Album: Ram Jam
Artist: Ram Jam
Place: Habitat Home Store, Oak Ridge, $2
Over the long haul, virtually all rock 'n' roll bands have to worry about failing to meet expectations or attracting taunts for "coasting." Some unlucky ensembles have to contend with unforetold personnel changes. (Consider, for instance, the bind the Doors were in after Jim Morrison died.) Others have to deal with an evolving musical zeitgeist. (Think the Beach Boys in 1968.) And still others have to suffer longstanding critical disgust. (The legendary Grand Funk Railroad, for example, never could get a fair shake from critics.)
One way to avoid the pitfalls of enduring rock stardom is to not endure. The ephemeral Ram Jam—comprising a group of guys who were thrown together by record executives and thus hardly merit the moniker "band"—preserved its place in rock history by exploding like a volcano and then going away. Most people don't know it, but Ram Jam's contribution to the American rock 'n' roll canon is colossal: They gave us the bluesy, kick-ass Southern-rock classic "Black Betty." "Black Betty" appears on Ram Jam's 1977 album, Ram Jam. New Deal musical archaeologists John and Alan Lomax wrote about an early version of "Black Betty" in their locus classicus, American Folk Songs and Ballads, and the Ram Jam song, like so many others from the rock 'n' roll era, has its roots in African-American folk music. That's probably one of the reasons the song is so good; generations of people sang it, played it, and perfected it before handing it over to our unlikely heroes, Ram Jam.
I've probably seen the album Ram Jam 50 times over the past 10 years. I've seen it everywhere—in upscale High Fidelity-like record stores where posing hipsters pontificate about the warmth of vinyl, in flea markets with old Berber carpet that reeks of cat urine, and, of course, in thrift stores. I finally bought one last month.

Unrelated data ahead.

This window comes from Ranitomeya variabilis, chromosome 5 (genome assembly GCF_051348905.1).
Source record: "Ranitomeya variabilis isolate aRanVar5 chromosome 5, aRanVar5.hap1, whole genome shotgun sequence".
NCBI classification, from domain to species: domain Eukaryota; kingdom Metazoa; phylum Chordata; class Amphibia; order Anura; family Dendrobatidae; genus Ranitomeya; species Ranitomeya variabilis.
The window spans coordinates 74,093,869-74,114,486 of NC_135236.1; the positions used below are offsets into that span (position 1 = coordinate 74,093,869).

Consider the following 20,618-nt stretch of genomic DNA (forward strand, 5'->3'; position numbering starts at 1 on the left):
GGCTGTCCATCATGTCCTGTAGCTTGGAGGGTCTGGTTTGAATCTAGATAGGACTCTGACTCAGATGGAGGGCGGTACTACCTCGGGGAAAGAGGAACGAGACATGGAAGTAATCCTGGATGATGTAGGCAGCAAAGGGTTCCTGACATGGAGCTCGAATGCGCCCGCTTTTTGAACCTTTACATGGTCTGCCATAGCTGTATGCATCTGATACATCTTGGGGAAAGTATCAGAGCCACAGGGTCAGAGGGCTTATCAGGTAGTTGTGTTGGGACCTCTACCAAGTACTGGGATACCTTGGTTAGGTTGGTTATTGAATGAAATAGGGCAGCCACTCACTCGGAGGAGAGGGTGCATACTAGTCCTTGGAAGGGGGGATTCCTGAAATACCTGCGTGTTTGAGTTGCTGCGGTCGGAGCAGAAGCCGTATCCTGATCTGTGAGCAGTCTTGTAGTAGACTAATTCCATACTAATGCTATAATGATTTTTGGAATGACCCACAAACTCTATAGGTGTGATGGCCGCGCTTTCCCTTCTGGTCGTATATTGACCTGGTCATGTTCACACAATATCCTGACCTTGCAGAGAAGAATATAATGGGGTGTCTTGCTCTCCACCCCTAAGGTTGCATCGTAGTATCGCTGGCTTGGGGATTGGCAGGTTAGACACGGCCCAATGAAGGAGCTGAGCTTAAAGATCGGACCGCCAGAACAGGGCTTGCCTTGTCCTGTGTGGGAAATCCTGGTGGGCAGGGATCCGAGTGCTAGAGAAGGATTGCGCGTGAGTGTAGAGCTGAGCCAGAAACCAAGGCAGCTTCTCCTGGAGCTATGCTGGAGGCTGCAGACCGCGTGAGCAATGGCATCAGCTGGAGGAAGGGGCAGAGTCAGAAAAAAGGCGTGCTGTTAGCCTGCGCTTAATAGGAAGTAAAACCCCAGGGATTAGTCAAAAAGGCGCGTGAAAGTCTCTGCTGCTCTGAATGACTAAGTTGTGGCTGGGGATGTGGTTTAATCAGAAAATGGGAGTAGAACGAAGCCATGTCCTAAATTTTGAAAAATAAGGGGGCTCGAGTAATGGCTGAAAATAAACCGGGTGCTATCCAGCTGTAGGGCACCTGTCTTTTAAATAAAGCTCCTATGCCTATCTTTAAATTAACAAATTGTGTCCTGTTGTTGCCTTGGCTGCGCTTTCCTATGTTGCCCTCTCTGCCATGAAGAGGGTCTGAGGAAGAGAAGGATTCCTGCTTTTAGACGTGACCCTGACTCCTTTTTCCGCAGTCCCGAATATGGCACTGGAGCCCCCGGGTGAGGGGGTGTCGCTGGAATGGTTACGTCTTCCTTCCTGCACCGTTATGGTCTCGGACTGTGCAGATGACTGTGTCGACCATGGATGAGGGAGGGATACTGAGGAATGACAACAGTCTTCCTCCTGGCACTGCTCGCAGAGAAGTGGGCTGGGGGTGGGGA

I use the word "unassailable" too much when I write about music, but "Black Betty" truly is unassailable. It is perhaps the ultimate rock 'n' roll song—loud, vulgar, catchy, pointless, and timeless. The rest of Ram Jam is, well, eminently assailable. Ram Jam came along when punk and new wave and disco challenged hard-rock hegemony, and rockers had to step up their games to cut through the musical clutter. Relative newcomers Aerosmith and Boston wrote great rock songs and sold lots of records in the late 1970s, while veterans—including the Rolling Stones (Some Girls marked a stunning return) and the Who (with Who Are You)—kicked it up a notch and thus revivified their faltering careers. But Ram Jam didn't have the songwriting chops to survive or thrive in this altered environment. After "Black Betty," Ram Jam is derivative and uninspired. "404" (despite a nice cow bell intro) is a second rate "Vehicle" by Ides of March; "All for the Love of Rock 'n' Roll" is half-baked pre-Michael McDonald Doobie Brothers; "High Steppin'" is a less catchy and skillful "Jessica" by the Allman Brothers Band; and "Hey Boogie Woman" is every song ever played by a bluesy bar band phoning it in for a few bucks at some hole-in-the-wall bar.
But really, what does a record need after "Black Betty"? The answer is nothing, and that's why one old copy of Ram Jam has a new home.